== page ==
Yankees’ Cashman plans to push ahead on Aaron Judge talks

Brad Penner-USA TODAY Sports

NEW YORK — Brian Cashman is working on a handshake agreement following his contract’s expiration and will push ahead with talks aimed at re-signing Aaron Judge.

“We’d love to be able to bring Aaron Judge back and have him being able to maintain being a member of this franchise and the path he’s currently on is Hall of Fame-like,” Cashman said at the Yankees’ 13th annual news conference to discuss the path ahead from a season that fell short. “Nothing better than to have him continue to man right field for us and impact us on and off the field the way he has thus far.”

Cashman, the general manager since 1998, and Aaron Boone, the manager since the 2018 season, spoke 12 days after the Houston Astros completed a four-game AL Championship Series sweep of New York. While Houston is one win from its second World Series title in six seasons, the Yankees haven’t reached the Series since winning in 2009 – their longest gap since 1978 to 1996.

Three days after the Yankees were eliminated, owner Hal Steinbrenner told The Associated Press he intended to keep Boone, who agreed in October 2021 to a three-year contract.

“As far as the job security, I’ve never worried about that – ever,” Boone said. “And the reality is last year I signed an extension and so my focus is on putting my steps forward to what’s next.”

Cashman’s five-year contract expired Monday and Steinbrenner is expected to give him a new deal.

“I’d like to stay, but we have had not had any further discussion on that,” said Cashman, who replaced Bob Watson in 1998. “We’re dealing with a lot of other employment stuff with other people, but all in due time. So, we’ll see how that plays out but obviously I’d love to stay, and he’s expressed interest in having me stay.”

Judge is eligible to become a free agent on the day after the World Series and the outfielder can negotiate contract terms with all teams starting with the sixth day after the Series ends.

Ahead of opening day, Judge rejected a contract that would have paid him $213.5 million from 2023-29. He set an AL record with 62 homers, finished tied for the major league lead with 131 RBIs and was second in the AL with a .311 batting average.

“He’s a fan favorite,” Cashman said. “He interacts with our fans extremely well. He’s respected within that clubhouse, goes about his business as good as you possibly can and is an elite performer and one of the game’s best, if not the best player.”

Judge had a $19 million salary this year and the 30-year-old is likely to command a long-term contract worth over $300 million.

“We’ll have certainty the conversations as promised and see where they take us, but he’s put himself in a great position to have a lot of choices,” Cashman said.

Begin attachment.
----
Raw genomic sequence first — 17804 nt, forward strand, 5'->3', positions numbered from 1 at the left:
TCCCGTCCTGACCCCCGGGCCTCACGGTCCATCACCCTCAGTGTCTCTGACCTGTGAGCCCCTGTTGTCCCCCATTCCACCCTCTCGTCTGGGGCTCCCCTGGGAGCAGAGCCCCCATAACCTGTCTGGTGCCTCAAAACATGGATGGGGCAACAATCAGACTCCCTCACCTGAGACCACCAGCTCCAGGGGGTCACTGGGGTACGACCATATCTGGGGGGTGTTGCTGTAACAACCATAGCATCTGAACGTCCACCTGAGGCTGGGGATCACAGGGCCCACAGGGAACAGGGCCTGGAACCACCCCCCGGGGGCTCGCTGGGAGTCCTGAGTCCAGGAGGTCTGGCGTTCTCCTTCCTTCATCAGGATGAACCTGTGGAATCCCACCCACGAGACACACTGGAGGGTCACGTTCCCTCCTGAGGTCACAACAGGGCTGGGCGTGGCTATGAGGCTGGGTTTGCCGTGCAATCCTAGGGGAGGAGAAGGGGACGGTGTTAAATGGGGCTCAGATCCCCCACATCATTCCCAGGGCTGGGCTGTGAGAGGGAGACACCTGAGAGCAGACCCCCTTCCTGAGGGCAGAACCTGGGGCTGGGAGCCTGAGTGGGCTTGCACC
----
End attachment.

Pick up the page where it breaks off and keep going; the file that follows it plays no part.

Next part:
Judge has helped drive Yankees revenue, drawing full houses for September weeknight games that usually lag midsummer attendance.

“As George Steinbrenner said, he puts fannies in the seats,” Cashman said. “People want to go watch that guy play, and you want to put great teams on the field that they want to come here to watch compete and win. Certain individual players transcend the team and everything stops when they’re at the bat or they have the ball in their hand. He’s one of those types of talents.”

Boone’s pitching and outfield decisions were questioned during the Division Series against Cleveland and he was criticized by some for pulling Gerrit Cole with the bases loaded in the sixth inning of Game 3 of the ALCS and for letting an injured Nestor Cortes remain in Game 4.

“I think Aaron did a great job,” Cashman said. “I think he’s got a great demeanor, a great rapport with his players.”

Cashman also hopes to retain Matt Blake, who finished his third season as pitching coach.

New York is interested in keeping Anthony Rizzo, who can give up a $16 million salary for next season an become a free agent. New York intends to exercise right-hander Luis Severino‘s $15 million team option.

Other free agents are pitcher Jameson Taillon; outfielder Andrew Benintendi; utility players Matt Carpenter and Marwin Gonzalez; and relievers Chad Green, Miguel Castro, Zack Britton, and Aroldis Chapman.

Benintendi missed the postseason with broken right wrist while DJ LeMahieu was unavailable for the postseason due to a foot injury. New York also went through the postseason without injured relievers Michael King (fractured elbow), Ron Marinaccio (shin), Green (Tommy John surgery), Scott Effross (Tommy John surgery) and Britton (setback following Tommy John surgery).

Royals’ John Sherman optimistic about new ballpark, current team

Denny Medley-USA TODAY Sports